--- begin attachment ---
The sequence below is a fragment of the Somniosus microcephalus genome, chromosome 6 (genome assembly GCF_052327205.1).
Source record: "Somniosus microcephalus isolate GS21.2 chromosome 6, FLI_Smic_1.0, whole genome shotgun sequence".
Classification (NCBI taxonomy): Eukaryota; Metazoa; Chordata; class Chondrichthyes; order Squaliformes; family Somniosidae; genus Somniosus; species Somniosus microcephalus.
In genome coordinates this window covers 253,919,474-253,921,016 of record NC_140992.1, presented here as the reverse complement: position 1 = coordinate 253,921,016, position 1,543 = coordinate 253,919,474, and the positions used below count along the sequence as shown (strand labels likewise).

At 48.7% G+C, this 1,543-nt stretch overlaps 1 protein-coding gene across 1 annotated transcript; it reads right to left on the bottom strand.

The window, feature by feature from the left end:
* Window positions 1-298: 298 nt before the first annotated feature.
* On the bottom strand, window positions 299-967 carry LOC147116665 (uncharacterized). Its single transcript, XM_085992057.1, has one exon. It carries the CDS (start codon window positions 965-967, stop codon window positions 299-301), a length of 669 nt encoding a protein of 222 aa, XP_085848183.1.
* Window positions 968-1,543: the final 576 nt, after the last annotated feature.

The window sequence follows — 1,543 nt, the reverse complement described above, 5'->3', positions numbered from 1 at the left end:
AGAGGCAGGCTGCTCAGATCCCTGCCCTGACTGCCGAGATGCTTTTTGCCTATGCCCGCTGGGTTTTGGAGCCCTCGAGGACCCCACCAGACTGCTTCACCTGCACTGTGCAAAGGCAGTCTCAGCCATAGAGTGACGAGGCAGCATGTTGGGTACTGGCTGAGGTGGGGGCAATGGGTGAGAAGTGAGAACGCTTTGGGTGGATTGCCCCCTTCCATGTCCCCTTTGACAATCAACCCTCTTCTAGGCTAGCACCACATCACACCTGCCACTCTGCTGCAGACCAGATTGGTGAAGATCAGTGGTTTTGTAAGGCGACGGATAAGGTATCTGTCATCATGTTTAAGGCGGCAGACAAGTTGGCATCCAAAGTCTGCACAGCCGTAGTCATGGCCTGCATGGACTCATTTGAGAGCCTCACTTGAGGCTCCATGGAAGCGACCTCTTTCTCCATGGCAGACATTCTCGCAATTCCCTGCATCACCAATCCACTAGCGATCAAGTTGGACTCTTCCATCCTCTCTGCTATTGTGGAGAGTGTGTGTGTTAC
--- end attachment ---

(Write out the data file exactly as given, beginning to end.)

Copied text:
The sequence below is a fragment of the Somniosus microcephalus genome, chromosome 6 (genome assembly GCF_052327205.1).
Source record: "Somniosus microcephalus isolate GS21.2 chromosome 6, FLI_Smic_1.0, whole genome shotgun sequence".
Classification (NCBI taxonomy): Eukaryota; Metazoa; Chordata; class Chondrichthyes; order Squaliformes; family Somniosidae; genus Somniosus; species Somniosus microcephalus.
In genome coordinates this window covers 253,919,474-253,921,016 of record NC_140992.1, presented here as the reverse complement: position 1 = coordinate 253,921,016, position 1,543 = coordinate 253,919,474, and the positions used below count along the sequence as shown (strand labels likewise).

At 48.7% G+C, this 1,543-nt stretch overlaps 1 protein-coding gene across 1 annotated transcript; it reads right to left on the bottom strand.

The window, feature by feature from the left end:
* Window positions 1-298: 298 nt before the first annotated feature.
* On the bottom strand, window positions 299-967 carry LOC147116665 (uncharacterized). Its single transcript, XM_085992057.1, has one exon. It carries the CDS (start codon window positions 965-967, stop codon window positions 299-301), a length of 669 nt encoding a protein of 222 aa, XP_085848183.1.
* Window positions 968-1,543: the final 576 nt, after the last annotated feature.

The window sequence follows — 1,543 nt, the reverse complement described above, 5'->3', positions numbered from 1 at the left end:
AGAGGCAGGCTGCTCAGATCCCTGCCCTGACTGCCGAGATGCTTTTTGCCTATGCCCGCTGGGTTTTGGAGCCCTCGAGGACCCCACCAGACTGCTTCACCTGCACTGTGCAAAGGCAGTCTCAGCCATAGAGTGACGAGGCAGCATGTTGGGTACTGGCTGAGGTGGGGGCAATGGGTGAGAAGTGAGAACGCTTTGGGTGGATTGCCCCCTTCCATGTCCCCTTTGACAATCAACCCTCTTCTAGGCTAGCACCACATCACACCTGCCACTCTGCTGCAGACCAGATTGGTGAAGATCAGTGGTTTTGTAAGGCGACGGATAAGGTATCTGTCATCATGTTTAAGGCGGCAGACAAGTTGGCATCCAAAGTCTGCACAGCCGTAGTCATGGCCTGCATGGACTCATTTGAGAGCCTCACTTGAGGCTCCATGGAAGCGACCTCTTTCTCCATGGCAGACATTCTCGCAATTCCCTGCATCACCAATCCACTAGCGATCAAGTTGGACTCTTCCATCCTCTCTGCTATTGTGGAGAGTGTGTGTGTTAC